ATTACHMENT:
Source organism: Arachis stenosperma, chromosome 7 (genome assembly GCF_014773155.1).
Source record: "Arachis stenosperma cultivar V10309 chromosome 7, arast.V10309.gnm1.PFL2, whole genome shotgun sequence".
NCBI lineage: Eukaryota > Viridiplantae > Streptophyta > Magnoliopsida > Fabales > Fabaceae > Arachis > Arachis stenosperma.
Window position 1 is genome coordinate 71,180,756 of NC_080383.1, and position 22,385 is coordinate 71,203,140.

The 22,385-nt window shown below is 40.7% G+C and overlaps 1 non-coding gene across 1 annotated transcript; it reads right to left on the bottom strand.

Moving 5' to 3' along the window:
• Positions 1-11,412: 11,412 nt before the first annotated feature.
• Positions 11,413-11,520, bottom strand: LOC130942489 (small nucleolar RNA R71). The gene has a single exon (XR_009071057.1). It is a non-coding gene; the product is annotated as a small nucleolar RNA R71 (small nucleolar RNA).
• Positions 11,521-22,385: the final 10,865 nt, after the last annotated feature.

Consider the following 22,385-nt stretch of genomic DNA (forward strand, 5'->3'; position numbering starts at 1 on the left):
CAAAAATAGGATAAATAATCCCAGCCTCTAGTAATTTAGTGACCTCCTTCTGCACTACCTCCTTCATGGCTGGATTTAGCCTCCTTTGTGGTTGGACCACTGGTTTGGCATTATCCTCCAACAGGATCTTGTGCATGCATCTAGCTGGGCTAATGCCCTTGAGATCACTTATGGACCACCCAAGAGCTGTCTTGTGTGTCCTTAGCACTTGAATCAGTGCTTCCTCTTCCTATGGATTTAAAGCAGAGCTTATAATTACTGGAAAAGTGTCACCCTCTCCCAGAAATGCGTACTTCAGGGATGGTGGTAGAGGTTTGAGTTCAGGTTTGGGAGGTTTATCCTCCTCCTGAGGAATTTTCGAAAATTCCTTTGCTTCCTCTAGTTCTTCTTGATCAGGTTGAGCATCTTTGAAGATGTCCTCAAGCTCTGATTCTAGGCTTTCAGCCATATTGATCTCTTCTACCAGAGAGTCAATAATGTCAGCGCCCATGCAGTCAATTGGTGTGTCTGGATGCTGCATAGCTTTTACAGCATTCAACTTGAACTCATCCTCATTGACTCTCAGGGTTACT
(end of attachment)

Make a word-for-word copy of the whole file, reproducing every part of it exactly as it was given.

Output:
Source organism: Arachis stenosperma, chromosome 7 (genome assembly GCF_014773155.1).
Source record: "Arachis stenosperma cultivar V10309 chromosome 7, arast.V10309.gnm1.PFL2, whole genome shotgun sequence".
NCBI lineage: Eukaryota > Viridiplantae > Streptophyta > Magnoliopsida > Fabales > Fabaceae > Arachis > Arachis stenosperma.
Window position 1 is genome coordinate 71,180,756 of NC_080383.1, and position 22,385 is coordinate 71,203,140.

The 22,385-nt window shown below is 40.7% G+C and overlaps 1 non-coding gene across 1 annotated transcript; it reads right to left on the bottom strand.

Moving 5' to 3' along the window:
• Positions 1-11,412: 11,412 nt before the first annotated feature.
• Positions 11,413-11,520, bottom strand: LOC130942489 (small nucleolar RNA R71). The gene has a single exon (XR_009071057.1). It is a non-coding gene; the product is annotated as a small nucleolar RNA R71 (small nucleolar RNA).
• Positions 11,521-22,385: the final 10,865 nt, after the last annotated feature.

Consider the following 22,385-nt stretch of genomic DNA (forward strand, 5'->3'; position numbering starts at 1 on the left):
CAAAAATAGGATAAATAATCCCAGCCTCTAGTAATTTAGTGACCTCCTTCTGCACTACCTCCTTCATGGCTGGATTTAGCCTCCTTTGTGGTTGGACCACTGGTTTGGCATTATCCTCCAACAGGATCTTGTGCATGCATCTAGCTGGGCTAATGCCCTTGAGATCACTTATGGACCACCCAAGAGCTGTCTTGTGTGTCCTTAGCACTTGAATCAGTGCTTCCTCTTCCTATGGATTTAAAGCAGAGCTTATAATTACTGGAAAAGTGTCACCCTCTCCCAGAAATGCGTACTTCAGGGATGGTGGTAGAGGTTTGAGTTCAGGTTTGGGAGGTTTATCCTCCTCCTGAGGAATTTTCGAAAATTCCTTTGCTTCCTCTAGTTCTTCTTGATCAGGTTGAGCATCTTTGAAGATGTCCTCAAGCTCTGATTCTAGGCTTTCAGCCATATTGATCTCTTCTACCAGAGAGTCAATAATGTCAGCGCCCATGCAGTCAATTGGTGTGTCTGGATGCTGCATAGCTTTTACAGCATTCAACTTGAACTCATCCTCATTGACTCTCAGGGTTACT